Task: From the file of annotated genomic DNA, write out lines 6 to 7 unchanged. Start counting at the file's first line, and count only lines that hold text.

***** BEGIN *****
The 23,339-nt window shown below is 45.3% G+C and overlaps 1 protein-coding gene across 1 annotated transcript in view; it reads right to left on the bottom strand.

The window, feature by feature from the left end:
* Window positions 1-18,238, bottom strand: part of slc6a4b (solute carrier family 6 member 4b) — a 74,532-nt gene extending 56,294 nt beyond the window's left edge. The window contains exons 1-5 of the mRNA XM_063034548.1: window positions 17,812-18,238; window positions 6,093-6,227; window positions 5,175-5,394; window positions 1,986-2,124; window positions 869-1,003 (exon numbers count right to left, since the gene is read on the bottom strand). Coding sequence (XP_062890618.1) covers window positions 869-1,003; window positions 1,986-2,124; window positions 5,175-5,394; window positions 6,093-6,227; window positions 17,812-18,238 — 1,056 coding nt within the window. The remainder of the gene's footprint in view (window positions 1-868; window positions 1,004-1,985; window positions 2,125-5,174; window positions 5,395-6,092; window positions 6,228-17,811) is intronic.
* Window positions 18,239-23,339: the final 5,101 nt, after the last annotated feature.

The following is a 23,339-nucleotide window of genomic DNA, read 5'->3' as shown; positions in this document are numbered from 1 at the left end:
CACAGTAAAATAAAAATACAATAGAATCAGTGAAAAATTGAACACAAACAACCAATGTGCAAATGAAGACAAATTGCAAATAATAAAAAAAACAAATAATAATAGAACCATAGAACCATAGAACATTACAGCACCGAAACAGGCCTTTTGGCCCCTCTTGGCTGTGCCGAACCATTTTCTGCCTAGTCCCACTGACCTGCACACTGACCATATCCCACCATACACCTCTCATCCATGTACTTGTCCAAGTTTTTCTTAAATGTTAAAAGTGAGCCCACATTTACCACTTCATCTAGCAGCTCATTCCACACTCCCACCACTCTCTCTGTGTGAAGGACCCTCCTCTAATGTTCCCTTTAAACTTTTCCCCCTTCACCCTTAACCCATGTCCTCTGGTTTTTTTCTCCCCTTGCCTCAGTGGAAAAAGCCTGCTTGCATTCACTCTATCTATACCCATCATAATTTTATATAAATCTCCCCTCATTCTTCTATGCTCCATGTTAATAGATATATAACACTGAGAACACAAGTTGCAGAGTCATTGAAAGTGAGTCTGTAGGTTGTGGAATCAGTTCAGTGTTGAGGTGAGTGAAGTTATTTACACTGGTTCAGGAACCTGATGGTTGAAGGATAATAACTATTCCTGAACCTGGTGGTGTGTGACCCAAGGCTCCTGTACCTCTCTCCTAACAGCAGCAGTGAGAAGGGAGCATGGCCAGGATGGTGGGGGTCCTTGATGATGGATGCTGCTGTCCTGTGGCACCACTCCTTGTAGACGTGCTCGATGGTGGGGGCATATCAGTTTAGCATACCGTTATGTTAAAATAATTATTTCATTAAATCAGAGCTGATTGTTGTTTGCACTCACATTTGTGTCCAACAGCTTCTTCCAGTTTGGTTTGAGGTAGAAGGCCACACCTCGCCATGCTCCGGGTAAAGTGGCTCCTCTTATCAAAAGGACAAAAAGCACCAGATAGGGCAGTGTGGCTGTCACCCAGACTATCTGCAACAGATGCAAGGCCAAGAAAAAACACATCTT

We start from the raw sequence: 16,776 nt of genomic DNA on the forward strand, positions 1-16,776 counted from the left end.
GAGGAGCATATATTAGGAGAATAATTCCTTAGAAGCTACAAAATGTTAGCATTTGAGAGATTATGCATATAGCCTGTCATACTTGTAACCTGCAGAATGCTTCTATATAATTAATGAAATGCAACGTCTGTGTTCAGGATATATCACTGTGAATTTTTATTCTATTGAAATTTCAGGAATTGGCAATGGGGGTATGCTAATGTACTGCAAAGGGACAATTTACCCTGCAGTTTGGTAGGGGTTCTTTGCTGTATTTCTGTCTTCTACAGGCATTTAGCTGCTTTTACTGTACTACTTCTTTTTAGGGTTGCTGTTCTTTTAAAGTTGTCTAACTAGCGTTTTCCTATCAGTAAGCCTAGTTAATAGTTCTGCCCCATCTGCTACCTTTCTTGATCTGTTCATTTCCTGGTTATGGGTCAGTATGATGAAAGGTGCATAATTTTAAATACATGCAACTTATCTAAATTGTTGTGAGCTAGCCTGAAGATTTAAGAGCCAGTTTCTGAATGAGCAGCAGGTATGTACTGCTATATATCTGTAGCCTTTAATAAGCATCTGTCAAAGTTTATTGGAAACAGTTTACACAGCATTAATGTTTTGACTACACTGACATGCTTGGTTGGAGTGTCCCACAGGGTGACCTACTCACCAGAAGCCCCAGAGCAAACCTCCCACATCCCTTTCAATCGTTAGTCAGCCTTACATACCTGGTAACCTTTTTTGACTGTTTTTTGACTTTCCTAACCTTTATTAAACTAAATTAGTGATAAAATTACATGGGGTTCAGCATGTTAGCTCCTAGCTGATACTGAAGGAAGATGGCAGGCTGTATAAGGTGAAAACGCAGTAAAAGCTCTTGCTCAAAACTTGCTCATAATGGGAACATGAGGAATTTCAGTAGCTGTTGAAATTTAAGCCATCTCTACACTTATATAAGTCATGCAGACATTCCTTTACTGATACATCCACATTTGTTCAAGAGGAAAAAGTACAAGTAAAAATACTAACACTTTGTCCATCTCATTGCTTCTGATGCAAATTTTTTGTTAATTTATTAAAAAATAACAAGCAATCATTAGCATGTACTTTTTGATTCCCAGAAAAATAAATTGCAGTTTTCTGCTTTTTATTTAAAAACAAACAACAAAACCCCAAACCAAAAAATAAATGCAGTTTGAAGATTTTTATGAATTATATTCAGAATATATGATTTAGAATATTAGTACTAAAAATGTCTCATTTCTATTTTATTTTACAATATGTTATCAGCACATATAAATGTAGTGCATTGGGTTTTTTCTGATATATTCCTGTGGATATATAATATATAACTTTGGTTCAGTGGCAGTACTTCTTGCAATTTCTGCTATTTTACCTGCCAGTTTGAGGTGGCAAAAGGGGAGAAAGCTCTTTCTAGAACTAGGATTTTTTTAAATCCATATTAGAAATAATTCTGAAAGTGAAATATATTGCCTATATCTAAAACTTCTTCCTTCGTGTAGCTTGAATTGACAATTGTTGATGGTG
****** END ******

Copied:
CACAGTAAAATAAAAATACAATAGAATCAGTGAAAAATTGAACACAAACAACCAATGTGCAAATGAAGACAAATTGCAAATAATAAAAAAAACAAATAATAATAGAACCATAGAACCATAGAACATTACAGCACCGAAACAGGCCTTTTGGCCCCTCTTGGCTGTGCCGAACCATTTTCTGCCTAGTCCCACTGACCTGCACACTGACCATATCCCACCATACACCTCTCATCCATGTACTTGTCCAAGTTTTTCTTAAATGTTAAAAGTGAGCCCACATTTACCACTTCATCTAGCAGCTCATTCCACACTCCCACCACTCTCTCTGTGTGAAGGACCCTCCTCTAATGTTCCCTTTAAACTTTTCCCCCTTCACCCTTAACCCATGTCCTCTGGTTTTTTTCTCCCCTTGCCTCAGTGGAAAAAGCCTGCTTGCATTCACTCTATCTATACCCATCATAATTTTATATAAATCTCCCCTCATTCTTCTATGCTCCATGTTAATAGATATATAACACTGAGAACACAAGTTGCAGAGTCATTGAAAGTGAGTCTGTAGGTTGTGGAATCAGTTCAGTGTTGAGGTGAGTGAAGTTATTTACACTGGTTCAGGAACCTGATGGTTGAAGGATAATAACTATTCCTGAACCTGGTGGTGTGTGACCCAAGGCTCCTGTACCTCTCTCCTAACAGCAGCAGTGAGAAGGGAGCATGGCCAGGATGGTGGGGGTCCTTGATGATGGATGCTGCTGTCCTGTGGCACCACTCCTTGTAGACGTGCTCGATGGTGGGGGCATATCAGTTTAGCATACCGTTATGTTAAAATAATTATTTCATTAAATCAGAGCTGATTGTTGTTTGCACTCACATTTGTGTCCAACAGCTTCTTCCAGTTTGGTTTGAGGTAGAAGGCCACACCTCGCCATGCTCCGGGTAAAGTGGCTCCTCTTATCAAAAGGACAAAAAGCACCAGATAGGGCAGTGTGGCTGTCACCCAGACTATCTGCAACAGATGCAAGGCCAAGAAAAAACACATCTT

We start from the raw sequence: 16,776 nt of genomic DNA on the forward strand, positions 1-16,776 counted from the left end.